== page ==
It is a huge privilege to be called to speak in this historic debate.
When I was a first-time candidate in the mid-1990s, I confess that I was concerned about plans at that time for lesbians and gay couples to be able to adopt. That was not because I believed that their parenting would be in any way inferior to that of straight couples—I did not, and do not, believe that. It was because I feared that the social climate at that time might have meant that many of the children would be subjected to serious bullying. Happily, today we live in a very different world. Some eight years have passed since the introduction of civil partnerships, and about two years have passed since the bar on religious ceremonies was removed. I believe it is time that we in this House have the courage to vote for equal marriage.
Let me explain my main reason for wanting to speak in this debate. As a straight woman of the Christian faith, I cannot believe it is right that I could be married in a church—and also that people of no faith whatever could be married in a church—yet believers who are lesbian and gay are shunned by the civil laws of the land on this issue, and even denominations that freely wish to marry them are barred from performing one of the most fundamental sacramental and pastoral duties. Do Members honestly believe that we should say to a Quaker couple whose meeting house wishes to perform a religious ceremony that they should be unable to have that, or that we should say the same to reformed or liberal Jews or to Unitarians? What about the United Reformed Church, which brought in religious ceremonies for civil partnerships last year? That Church was created from non-conformist traditions whose adherents were once barred from standing for office in this place and barred from our universities, and whose burial rites were not permitted in our parish churchyards. Do Members seriously believe that, in the 21st century, we should be denying religious freedom to those faith groups again?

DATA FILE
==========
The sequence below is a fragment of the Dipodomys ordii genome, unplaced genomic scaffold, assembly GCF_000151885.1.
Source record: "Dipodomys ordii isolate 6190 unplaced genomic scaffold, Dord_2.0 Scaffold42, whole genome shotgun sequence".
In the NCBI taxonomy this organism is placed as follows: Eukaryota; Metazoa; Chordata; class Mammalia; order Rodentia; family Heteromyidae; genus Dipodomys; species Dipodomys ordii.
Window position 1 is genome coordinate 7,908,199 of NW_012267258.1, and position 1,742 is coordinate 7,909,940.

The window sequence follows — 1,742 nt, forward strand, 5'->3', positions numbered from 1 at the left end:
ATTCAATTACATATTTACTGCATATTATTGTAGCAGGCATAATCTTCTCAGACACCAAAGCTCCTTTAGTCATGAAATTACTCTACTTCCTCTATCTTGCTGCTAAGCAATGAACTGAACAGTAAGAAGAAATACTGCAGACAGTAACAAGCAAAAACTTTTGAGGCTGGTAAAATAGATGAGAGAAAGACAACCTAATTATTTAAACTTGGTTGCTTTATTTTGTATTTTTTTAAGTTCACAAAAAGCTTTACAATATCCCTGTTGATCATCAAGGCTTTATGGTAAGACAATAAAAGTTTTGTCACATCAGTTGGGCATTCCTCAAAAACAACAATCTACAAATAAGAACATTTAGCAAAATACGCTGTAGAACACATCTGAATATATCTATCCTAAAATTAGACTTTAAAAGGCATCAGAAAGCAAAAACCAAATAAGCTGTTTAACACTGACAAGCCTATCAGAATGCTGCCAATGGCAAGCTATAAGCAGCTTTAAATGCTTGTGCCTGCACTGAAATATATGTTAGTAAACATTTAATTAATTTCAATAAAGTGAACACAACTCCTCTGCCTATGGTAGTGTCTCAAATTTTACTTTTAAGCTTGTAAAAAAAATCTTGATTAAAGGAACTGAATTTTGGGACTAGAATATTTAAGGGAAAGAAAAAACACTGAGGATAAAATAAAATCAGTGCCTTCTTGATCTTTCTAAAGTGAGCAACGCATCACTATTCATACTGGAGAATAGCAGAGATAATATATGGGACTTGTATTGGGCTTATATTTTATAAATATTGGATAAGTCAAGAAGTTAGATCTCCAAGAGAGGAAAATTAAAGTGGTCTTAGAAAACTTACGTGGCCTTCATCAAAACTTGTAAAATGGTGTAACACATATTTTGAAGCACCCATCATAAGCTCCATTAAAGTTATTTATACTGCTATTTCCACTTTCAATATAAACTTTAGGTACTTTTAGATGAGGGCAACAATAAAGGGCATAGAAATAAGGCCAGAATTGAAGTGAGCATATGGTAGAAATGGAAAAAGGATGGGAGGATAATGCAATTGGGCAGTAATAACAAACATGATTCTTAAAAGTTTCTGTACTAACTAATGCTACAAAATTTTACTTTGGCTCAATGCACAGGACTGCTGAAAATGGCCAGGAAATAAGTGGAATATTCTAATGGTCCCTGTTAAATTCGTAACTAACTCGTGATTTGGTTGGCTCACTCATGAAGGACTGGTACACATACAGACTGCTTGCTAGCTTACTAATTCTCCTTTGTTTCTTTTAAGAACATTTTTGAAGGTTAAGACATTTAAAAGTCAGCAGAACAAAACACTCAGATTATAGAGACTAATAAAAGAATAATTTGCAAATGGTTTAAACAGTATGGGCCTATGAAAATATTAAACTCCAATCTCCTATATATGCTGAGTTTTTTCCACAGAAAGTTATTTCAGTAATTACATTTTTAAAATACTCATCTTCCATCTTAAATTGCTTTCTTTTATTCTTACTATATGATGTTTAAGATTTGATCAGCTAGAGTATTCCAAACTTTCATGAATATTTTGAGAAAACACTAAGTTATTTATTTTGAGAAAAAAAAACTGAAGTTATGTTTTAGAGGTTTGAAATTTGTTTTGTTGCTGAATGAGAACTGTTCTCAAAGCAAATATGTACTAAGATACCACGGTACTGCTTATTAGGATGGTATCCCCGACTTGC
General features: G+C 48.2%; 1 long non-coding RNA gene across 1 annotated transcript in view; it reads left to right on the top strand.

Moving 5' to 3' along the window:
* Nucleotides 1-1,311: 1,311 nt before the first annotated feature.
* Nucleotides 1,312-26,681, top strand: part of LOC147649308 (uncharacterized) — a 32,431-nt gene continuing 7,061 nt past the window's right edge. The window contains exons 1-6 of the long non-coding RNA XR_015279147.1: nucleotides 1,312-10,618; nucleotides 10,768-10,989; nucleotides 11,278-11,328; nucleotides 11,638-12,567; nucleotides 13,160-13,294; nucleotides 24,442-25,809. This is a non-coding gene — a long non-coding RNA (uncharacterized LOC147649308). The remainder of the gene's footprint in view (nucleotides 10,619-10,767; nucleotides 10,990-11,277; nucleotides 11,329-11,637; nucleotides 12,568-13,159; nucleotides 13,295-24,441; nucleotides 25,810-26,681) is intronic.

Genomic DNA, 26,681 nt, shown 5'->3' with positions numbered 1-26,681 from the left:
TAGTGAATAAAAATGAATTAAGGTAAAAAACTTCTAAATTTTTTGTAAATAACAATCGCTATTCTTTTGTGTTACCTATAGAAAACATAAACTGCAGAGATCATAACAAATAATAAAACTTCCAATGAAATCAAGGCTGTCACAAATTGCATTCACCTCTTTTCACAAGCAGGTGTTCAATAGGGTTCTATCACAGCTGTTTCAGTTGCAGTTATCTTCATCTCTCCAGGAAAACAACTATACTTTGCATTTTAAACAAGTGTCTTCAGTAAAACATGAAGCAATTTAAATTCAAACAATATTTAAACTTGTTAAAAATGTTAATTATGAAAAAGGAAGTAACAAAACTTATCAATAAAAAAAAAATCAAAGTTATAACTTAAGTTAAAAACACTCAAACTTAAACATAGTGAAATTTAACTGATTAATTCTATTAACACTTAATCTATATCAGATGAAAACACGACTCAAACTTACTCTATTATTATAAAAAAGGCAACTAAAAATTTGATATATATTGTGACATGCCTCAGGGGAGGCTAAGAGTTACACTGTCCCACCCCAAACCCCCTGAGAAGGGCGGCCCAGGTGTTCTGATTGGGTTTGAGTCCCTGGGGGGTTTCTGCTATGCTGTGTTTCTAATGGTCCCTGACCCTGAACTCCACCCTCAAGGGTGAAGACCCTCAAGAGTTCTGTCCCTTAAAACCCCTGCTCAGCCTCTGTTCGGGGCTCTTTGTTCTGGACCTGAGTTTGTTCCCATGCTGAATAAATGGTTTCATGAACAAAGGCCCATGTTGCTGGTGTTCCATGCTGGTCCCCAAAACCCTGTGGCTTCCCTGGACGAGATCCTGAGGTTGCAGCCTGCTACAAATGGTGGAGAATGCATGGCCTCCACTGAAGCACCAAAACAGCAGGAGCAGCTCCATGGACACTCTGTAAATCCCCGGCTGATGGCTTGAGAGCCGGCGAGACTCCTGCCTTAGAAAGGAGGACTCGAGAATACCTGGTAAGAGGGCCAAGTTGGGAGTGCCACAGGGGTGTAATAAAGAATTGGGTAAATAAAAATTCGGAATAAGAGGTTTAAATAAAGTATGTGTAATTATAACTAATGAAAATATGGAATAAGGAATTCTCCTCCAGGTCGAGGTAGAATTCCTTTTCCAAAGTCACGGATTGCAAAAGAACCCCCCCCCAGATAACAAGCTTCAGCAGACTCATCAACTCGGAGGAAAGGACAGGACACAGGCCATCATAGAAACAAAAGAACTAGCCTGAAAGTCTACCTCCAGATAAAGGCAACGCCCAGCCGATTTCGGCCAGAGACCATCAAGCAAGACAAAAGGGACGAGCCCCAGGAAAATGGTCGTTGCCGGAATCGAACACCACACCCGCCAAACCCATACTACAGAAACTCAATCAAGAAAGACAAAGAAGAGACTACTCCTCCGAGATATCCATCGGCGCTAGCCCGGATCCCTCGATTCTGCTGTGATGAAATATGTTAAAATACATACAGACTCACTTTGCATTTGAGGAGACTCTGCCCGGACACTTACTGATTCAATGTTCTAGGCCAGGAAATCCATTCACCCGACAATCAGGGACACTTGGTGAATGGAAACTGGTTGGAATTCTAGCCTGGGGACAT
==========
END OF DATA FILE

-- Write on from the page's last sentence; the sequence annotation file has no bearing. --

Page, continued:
There has been talk in the debate today of civil marriage and state marriage, and of how they should somehow be different from religious marriage. With the greatest respect, we are not talking about the ownership of the railways here. This is about something that many religious denominations wish to opt into. That is why the Bill specifically offers an opt-in. As we have heard, Catholic Spain has had equal marriage since 2005 without any challenges from the European Court of Human Rights. There have been more than 22,000 civil marriages in Spain—a country in which General Franco ruled supreme 50 years ago.
Churches the length and breadth of our land have not been challenged for re-marrying divorcees, for allowing members from outside their own fellowships to wed, or for placing any restrictions on who may receive the sacraments of communion or baptism. And let us not forget the case of Nadia Eweida, whose right to wear a cross at work was so shamefully denied by British Airways. She was supported by the ECHR in a judgment that quite rightly declared that manifesting religion was a fundamental right. I believe that this legislation is fundamentally about human equality and religious liberty. For heaven’s sake, let us support it today.